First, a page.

Food intolerance does not involve the immune system and is rarely life-threatening. The adverse reaction experienced may be hours or even days after the food has been ingested.

Intolerance may result from an inability to digest a food properly, for example, through lack of an enzyme such as lactose. Small amounts of a food may be tolerated, with symptoms only appearing when larger amounts are consumed.

Common food allergens
According to the British Dietetic Association, eight food allergens are responsible for about 90% of all allergic reactions (see box below). Other foods that might cause an allergic reaction (and must be included on food labels by law) are mustard, celery, lupin, sesame seeds and sulphites.

Common food allergens in childhood
  • Cow's milk
  • Eggs
  • Shellfish (including molluscs)
  • Fish
  • Soya
  • Peanuts
  • Wheat (and other gluten-containing cereals)
  • Tree nuts

The first food allergies to present in childhood reflect the first foods to be introduced to the diet; often cow's milk protein allergy, which affects 2-7.5% of children. Symptoms range from colic to atopic dermatitis and anaphylaxis.

Advice regarding weaning suggests that foods which might trigger the development of allergy should not be introduced before the age of six months. These foods should be introduced into an infant's diet one at a time, so that any allergic reaction can easily be identified.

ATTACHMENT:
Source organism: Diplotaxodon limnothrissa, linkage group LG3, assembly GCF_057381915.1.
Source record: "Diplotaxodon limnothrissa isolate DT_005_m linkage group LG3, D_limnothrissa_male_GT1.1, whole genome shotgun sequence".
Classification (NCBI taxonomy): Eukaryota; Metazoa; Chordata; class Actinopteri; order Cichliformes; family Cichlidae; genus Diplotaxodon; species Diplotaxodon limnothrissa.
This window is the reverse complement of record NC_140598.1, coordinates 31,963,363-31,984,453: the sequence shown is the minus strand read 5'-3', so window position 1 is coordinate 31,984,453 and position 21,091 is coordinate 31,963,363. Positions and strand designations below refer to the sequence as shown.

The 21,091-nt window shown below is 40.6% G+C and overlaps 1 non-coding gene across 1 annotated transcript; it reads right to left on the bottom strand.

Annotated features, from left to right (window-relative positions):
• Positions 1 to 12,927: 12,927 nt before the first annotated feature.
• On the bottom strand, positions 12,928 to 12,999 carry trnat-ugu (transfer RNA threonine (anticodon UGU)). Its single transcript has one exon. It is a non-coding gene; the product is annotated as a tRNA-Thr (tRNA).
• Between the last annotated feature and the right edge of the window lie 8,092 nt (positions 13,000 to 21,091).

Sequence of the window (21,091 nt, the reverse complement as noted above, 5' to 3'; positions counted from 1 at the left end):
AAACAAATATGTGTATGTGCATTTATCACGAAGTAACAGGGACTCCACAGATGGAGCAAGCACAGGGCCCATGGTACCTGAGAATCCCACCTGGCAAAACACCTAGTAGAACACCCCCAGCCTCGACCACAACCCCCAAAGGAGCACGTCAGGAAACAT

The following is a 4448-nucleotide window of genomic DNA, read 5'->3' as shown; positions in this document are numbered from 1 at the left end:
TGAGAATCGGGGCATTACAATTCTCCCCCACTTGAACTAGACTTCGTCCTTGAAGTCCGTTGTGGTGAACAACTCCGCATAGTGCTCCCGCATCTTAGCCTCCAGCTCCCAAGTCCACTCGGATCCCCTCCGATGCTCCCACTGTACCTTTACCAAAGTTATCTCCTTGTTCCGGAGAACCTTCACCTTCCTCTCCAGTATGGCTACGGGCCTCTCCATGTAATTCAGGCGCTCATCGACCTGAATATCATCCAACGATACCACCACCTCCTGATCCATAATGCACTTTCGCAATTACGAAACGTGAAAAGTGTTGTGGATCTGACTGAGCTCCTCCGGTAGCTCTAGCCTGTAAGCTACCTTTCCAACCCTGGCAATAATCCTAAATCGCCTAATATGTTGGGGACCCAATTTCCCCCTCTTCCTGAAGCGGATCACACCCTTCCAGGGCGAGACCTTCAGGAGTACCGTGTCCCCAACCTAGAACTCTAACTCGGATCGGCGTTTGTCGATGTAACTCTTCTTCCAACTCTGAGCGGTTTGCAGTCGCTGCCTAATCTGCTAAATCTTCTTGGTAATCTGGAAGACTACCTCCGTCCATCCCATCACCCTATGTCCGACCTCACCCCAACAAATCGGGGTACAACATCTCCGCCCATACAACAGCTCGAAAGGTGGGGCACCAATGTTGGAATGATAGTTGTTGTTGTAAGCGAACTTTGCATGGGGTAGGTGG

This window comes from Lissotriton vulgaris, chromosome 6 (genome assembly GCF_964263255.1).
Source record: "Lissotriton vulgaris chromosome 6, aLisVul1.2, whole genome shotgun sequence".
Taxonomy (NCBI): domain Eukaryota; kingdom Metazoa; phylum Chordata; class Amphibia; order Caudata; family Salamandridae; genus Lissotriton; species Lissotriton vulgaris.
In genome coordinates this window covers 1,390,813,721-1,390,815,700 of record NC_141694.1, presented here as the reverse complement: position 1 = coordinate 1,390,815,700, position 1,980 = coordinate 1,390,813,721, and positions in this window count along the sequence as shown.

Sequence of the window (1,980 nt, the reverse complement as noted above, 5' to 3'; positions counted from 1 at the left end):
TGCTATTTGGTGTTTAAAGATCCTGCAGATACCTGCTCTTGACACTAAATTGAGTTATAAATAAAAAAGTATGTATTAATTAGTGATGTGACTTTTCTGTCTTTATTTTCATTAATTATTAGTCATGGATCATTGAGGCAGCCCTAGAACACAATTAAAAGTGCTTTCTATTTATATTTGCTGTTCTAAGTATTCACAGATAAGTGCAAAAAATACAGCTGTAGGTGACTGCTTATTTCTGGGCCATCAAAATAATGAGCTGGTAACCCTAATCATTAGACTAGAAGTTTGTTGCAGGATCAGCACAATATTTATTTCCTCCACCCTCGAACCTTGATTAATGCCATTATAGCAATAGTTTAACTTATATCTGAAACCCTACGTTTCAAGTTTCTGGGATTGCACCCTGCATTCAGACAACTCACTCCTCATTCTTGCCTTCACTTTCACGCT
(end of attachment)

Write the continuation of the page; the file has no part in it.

However, evidence from a recent review concluded that either exposure to, or avoidance of, allergenic foods in early childhood provides no protection from subsequent development of food allergy.5 Furthermore, studies have shown that breastfeeding may offer some protection against allergy.

Peanut allergy is the most common severe allergic reaction to food. In summary, current advice, based on a review of the evidence from human studies,5 states that pregnant and breastfeeding women can continue to eat peanut products unless they themselves are allergic; that peanuts and other nuts should not be given before six months of age; and if a child has a known allergy or there is history in the immediate family, peanuts may still be introduced but parents are advised to discuss this with their GP or health visitor before giving them for the first time.

Managing food allergy